The Categorical Imperative, Essay Example
More often, in the daily live routine, one does things that are either right or wrong. This calls for the morality and ethical issues in the decision making of one’s actions. The human conducts explain the existence or non-existence of morals. To inject morals into the deeds, one should subject the reason behind an act, and determine if it is quite acceptable or applicable universally. Immanuel Kant is so particular when it comes to moral actions. He explains the moral worth of an action not determined by its outcome or rather consequences, but the reason behind that called for action. This paper brings in a reflective essay on the “Categorical Imperative” by Immanuel Kant.
Kant takes morality as an unconditional ought, in that one performs an action without considering whatever that is to happen. The positive or negative reward behind the action not considered. A moral action ought to be binding to everyone, in that; it is the only action to take in a particular situation. By referring to a “categorical imperative”, Kant holds that the moral principles should be a command within us. An imperative “commands” people to perform their will in a particular manner. The categorical definition describes the binding of people to exercising a virtue unconditionally. It enhances the possession of rational wills that do not refer to the final product but a matter of exercising etiquette. There is no use of “if”, i.e. if I do this, I get that. It focuses one having it in mind that I ought to act in a given manner because it is morally right, and because it is universally acceptable as a law.
Actions like politeness may enable one to have some favors at the end, but this end is not the point of interest in categorical imperative. It should be an automatic moral action out of possessing a rational will. It employs practical reasoning that emphasizes on the motives of acting polite and not the end of gaining favors. This is unlike the hypothetical imperative that focuses on the achievement of given ends. The hypothetical imperative asserts that; if you want to achieve this and that, you should act in a particular manner. With this approach, people could end up doing immoral things with the aim of attaining a given goal. Categorical imperative calls for actions that have admirable motives and acts one can do and desire for it to be a universal law.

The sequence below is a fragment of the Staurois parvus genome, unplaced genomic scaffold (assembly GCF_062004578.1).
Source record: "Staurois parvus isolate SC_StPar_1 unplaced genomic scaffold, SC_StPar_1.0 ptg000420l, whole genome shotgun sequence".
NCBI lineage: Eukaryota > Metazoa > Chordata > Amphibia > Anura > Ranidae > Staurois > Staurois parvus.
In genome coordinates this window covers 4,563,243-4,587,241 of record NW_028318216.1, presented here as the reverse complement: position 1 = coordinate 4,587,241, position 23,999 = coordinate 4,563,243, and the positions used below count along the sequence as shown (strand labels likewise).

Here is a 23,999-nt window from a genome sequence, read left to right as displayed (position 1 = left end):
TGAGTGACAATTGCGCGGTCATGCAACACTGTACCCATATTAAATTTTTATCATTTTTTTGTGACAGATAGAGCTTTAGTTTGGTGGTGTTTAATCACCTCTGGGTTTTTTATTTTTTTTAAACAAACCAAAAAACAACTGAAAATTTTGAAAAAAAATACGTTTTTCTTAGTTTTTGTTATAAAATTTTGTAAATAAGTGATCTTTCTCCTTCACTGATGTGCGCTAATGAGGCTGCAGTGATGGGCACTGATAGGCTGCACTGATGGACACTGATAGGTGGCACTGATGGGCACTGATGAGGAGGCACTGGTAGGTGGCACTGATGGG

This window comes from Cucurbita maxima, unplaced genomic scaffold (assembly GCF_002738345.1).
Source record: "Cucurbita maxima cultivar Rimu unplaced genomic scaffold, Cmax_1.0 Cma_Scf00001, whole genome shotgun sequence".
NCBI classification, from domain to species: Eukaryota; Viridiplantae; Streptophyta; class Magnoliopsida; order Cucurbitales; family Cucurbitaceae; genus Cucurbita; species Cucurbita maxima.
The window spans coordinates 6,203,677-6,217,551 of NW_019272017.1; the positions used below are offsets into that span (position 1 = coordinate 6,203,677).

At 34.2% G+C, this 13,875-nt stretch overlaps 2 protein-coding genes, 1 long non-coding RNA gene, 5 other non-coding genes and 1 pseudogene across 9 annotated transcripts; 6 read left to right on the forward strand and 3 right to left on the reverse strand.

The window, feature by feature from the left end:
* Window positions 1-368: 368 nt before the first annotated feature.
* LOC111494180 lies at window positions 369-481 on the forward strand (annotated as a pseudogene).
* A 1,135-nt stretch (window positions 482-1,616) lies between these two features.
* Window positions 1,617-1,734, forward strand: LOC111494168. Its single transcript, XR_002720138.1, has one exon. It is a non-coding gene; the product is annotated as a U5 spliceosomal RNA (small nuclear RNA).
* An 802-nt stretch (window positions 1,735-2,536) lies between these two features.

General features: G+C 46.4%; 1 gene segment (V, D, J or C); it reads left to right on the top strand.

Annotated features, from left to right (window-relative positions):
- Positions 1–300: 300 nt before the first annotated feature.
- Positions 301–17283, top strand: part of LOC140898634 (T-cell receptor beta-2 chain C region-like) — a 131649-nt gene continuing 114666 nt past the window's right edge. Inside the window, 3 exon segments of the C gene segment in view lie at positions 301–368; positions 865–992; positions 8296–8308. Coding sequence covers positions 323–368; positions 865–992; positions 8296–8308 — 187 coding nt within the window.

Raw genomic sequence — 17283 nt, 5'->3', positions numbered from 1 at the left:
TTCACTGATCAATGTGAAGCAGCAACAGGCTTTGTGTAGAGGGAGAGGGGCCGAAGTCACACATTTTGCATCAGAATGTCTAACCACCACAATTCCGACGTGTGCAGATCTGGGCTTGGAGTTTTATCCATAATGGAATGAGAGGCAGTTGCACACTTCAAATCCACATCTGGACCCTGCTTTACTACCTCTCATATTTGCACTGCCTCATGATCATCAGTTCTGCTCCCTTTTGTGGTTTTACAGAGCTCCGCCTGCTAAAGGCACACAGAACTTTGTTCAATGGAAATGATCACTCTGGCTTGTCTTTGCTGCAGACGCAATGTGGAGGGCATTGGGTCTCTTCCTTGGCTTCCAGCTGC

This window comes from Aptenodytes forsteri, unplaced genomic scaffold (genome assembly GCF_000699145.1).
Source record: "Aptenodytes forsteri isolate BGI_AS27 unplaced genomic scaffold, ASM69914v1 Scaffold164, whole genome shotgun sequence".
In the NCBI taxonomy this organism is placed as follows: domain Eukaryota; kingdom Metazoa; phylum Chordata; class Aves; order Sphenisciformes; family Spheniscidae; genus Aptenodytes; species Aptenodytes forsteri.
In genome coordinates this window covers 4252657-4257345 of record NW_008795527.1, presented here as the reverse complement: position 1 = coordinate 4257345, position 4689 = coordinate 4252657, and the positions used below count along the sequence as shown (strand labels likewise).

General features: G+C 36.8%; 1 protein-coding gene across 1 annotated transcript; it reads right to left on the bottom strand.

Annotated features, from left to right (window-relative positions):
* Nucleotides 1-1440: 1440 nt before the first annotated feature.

A categorical imperative action applies equally to every person. When one acts in a morally upright manner, he /she consider the surrounding people to be the agents or audience, who ought to treating right. They ought to receive treatment to their advantage, and not to self-interests. In general, moral actions should in no way prevent other parties from acting with respect to the moral laws.
In most countries, there exist laws that distinguish right from wrong. Whereas the rights in a law define the moral behaviors, this does not necessarily imply categorical imperative morals. Categorical imperative actions employ freedom and autonomy. The person acts and dictates his / her inner self with the passion and the impulse to act right, without necessarily waiting for the lawful rules to take action. Kant further describes categorical imperative as the free will and determination to act morally right. Despite the present physical laws, there exists the willingness in one self to act right. A morally upright person acts right by default without necessarily bring subjected to laws, rules and regulations.
The measure of the moral worth of an action applies in the categorical imperative. The reason behind an act is what describes the morality and the worth of an action. In being a rational being, ones actions one can easily judge his/ her actions. The grounds under which the judgments made more often determined by the major existing theories as well as under the judgment of the law of God. Kant’s comparative imperative approach more grounded on God’s law and a sovereign monarch. He grounds morality to actions that call for willingness and responsibility for under a compassionate reason. Morally upright persons act autonomously with respect to a law that subjects us to be accountable for our own actions. The commandments of God form the law that subjects believers to follow, for example, one breaks a commandment upon lying. Kant also has it that it is not morally right to lie, because lying not allowed universally. Despite that some difficult situations could call for a lie, we ought to have full accountability for the wrong associated with the motive of lying.
In summary, Immanuel Kant has a strong feeling towards morality. Any action that is not morality right shows arrogance, paternalistic and unnecessary assumptions. People should adapt identities and learn to respect other’s identities in a rational manner, and at the same time show humanity. Every one of us ought to be responsible of our own actions.
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